NEW YORK (CNS) — The potentially absorbing crime drama "Mare of Easttown" squanders its appeal as it becomes ever more gruesome and shocking. The seven-episode limited series is streaming now on HBO Max.

There's a killer on the loose in the eponymous Pennsylvania burgh, a community that has seen better days. As creator and writer Brad Ingelsby dissects the lives of its oddball citizens, viewers are confronted with often-gory violence, including domestic abuse, graphic sex scenes, nudity, drug use and foul language.

There's even a purely gratuitous subplot involving a Catholic clergyman, Deacon Mark Burton (James McArdle), who's accused of wrongdoing.

Lost in the welter of all this is the program's first-rate acting and fever-pitch suspense as well as a story line overstuffed with twists and jaw-dropping moments.

At the heart of the action is Mare Sheehan (Kate Winslet), a one-time high school basketball star-turned-police-official whose life is falling apart. She juggles crises at home and at work with little success.

Mare lives with her teenage daughter, Siobhan (Angourie Rice), a lesbian seeking a new sexual partner, and her dotty mother, Helen (Jean Smart). The household also includes her 4-year-old grandson, Drew (Izzy King). Mare became his guardian after her son, Kevin (Cody Kostro), committed suicide and the boy's mother, Carrie (Sosie Bacon), got hooked on heroin.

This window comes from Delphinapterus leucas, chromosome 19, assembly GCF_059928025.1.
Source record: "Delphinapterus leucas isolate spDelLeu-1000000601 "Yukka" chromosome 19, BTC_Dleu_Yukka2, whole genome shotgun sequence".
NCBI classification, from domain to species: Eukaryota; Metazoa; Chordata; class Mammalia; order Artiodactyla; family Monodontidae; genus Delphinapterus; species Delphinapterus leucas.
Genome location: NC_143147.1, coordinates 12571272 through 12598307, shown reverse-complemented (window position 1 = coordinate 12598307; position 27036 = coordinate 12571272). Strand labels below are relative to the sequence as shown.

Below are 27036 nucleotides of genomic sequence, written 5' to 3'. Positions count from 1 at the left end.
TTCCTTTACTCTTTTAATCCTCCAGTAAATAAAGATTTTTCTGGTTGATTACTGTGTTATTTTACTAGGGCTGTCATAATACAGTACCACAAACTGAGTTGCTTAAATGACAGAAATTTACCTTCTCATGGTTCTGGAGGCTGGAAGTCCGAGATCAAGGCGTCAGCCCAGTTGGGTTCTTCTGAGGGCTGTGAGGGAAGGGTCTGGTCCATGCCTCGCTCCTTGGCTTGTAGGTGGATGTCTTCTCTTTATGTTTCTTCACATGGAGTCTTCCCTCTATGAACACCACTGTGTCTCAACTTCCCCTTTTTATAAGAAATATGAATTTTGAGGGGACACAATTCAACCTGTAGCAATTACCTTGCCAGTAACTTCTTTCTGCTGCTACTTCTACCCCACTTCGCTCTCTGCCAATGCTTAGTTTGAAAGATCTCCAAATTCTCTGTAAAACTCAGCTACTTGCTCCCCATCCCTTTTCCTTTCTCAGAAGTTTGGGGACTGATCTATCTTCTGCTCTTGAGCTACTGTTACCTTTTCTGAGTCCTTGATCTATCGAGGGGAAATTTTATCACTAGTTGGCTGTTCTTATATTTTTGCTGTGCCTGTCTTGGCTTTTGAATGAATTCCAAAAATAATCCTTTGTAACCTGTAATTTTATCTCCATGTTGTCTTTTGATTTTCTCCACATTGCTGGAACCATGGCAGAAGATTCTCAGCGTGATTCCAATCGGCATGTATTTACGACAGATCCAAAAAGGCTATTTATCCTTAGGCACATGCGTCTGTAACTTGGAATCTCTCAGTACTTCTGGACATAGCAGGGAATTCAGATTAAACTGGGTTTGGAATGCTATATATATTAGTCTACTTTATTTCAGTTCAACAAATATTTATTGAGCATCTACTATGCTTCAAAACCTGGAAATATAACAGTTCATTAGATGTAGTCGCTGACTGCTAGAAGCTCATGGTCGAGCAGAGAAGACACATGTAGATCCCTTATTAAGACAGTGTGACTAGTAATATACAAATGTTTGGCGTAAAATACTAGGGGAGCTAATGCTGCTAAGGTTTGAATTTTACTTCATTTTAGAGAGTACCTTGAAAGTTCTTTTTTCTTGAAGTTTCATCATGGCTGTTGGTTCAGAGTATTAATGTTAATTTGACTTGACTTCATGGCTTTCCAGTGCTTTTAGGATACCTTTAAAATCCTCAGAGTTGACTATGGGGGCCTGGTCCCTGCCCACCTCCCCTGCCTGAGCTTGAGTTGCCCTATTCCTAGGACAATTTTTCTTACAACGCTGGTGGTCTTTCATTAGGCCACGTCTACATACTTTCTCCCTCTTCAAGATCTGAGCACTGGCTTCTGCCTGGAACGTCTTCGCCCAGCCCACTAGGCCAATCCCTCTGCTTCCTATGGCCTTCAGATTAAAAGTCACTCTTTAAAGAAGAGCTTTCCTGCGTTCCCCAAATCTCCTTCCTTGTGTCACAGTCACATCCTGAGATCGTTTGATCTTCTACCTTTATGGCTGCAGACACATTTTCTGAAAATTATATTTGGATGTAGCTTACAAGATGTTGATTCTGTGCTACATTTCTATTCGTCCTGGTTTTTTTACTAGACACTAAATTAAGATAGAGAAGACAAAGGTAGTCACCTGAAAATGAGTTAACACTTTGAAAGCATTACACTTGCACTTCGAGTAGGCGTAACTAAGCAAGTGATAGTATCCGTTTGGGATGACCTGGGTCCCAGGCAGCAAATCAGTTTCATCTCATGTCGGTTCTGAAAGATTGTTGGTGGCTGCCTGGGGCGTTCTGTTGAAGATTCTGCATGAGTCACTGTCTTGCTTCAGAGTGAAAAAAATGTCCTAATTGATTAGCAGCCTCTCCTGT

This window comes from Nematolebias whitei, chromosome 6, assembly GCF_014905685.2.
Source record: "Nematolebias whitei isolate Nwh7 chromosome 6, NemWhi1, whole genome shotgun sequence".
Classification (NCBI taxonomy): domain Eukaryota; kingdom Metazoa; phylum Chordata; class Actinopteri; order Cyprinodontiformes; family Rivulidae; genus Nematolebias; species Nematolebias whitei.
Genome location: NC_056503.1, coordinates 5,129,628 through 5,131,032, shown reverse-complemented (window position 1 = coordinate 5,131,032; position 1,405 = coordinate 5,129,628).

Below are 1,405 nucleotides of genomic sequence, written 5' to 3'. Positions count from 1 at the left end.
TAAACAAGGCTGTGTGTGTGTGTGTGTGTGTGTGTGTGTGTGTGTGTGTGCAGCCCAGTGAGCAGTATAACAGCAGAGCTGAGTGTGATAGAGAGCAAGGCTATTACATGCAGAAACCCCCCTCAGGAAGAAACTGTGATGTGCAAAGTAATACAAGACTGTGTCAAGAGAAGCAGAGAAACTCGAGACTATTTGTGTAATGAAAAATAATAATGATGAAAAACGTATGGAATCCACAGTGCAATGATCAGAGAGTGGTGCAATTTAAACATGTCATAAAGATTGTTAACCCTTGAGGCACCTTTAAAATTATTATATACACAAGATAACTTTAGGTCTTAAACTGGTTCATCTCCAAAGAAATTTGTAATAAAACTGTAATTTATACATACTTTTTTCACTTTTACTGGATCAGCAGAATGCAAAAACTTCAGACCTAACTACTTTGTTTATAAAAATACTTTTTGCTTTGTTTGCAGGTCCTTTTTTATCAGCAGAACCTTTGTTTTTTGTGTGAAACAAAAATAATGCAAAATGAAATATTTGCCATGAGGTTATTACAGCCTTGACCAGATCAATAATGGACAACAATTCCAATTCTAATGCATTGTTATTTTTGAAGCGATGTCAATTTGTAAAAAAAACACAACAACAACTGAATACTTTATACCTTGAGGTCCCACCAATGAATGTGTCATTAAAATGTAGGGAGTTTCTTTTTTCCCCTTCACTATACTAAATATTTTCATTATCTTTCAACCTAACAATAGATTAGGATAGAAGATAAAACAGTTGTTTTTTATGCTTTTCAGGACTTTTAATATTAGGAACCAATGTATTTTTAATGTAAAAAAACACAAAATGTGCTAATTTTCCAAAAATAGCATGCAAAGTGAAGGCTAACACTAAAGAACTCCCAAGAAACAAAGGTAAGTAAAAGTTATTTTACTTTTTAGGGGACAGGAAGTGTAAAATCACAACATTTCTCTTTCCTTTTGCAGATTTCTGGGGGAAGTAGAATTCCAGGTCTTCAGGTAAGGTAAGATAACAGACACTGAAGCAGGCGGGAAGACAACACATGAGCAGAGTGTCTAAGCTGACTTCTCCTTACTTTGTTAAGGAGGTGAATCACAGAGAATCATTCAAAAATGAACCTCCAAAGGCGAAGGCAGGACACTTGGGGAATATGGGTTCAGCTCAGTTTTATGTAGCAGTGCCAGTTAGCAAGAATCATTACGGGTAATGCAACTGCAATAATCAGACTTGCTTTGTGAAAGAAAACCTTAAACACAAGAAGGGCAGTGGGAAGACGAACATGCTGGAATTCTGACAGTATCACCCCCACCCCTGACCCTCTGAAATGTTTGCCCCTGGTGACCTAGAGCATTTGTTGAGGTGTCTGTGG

Mare has never come to terms with her son's death. And now Carrie is in rehab and seeking custody of Drew.

At work, Mare is haunted by her inability to solve a year-old cold case involving a missing teen. The mystery returns to the spotlight with the sudden disappearance of three more local girls. When one turns up dead, Mare's boss, Chief Carter (John Douglas Thompson), calls for back-up. Handsome young Detective Colin Zabel (Evan Peters) arrives to assist, much to Mare's dismay.

Based on the first five episodes, "Mare of Easttown" works best when focusing on the murder investigation as reluctant Mare and eager Colin follow the clues. Efforts to humanize Mare by giving her an unexpected suitor — a dashing creative writing professor named Richard Ryan (Guy Pearce) — are a distraction at best.

Mare, moreover, is thoroughly unlikable since she keeps making bad personal and professional choices, including a shocking dereliction of duty. Her cynicism is, at times, overpowering.

"Doing something great is overrated," she tells Colin. "People expect that from you all the time. What they don't realize is that you are just as screwed up as they are." Not exactly a heartening takeaway.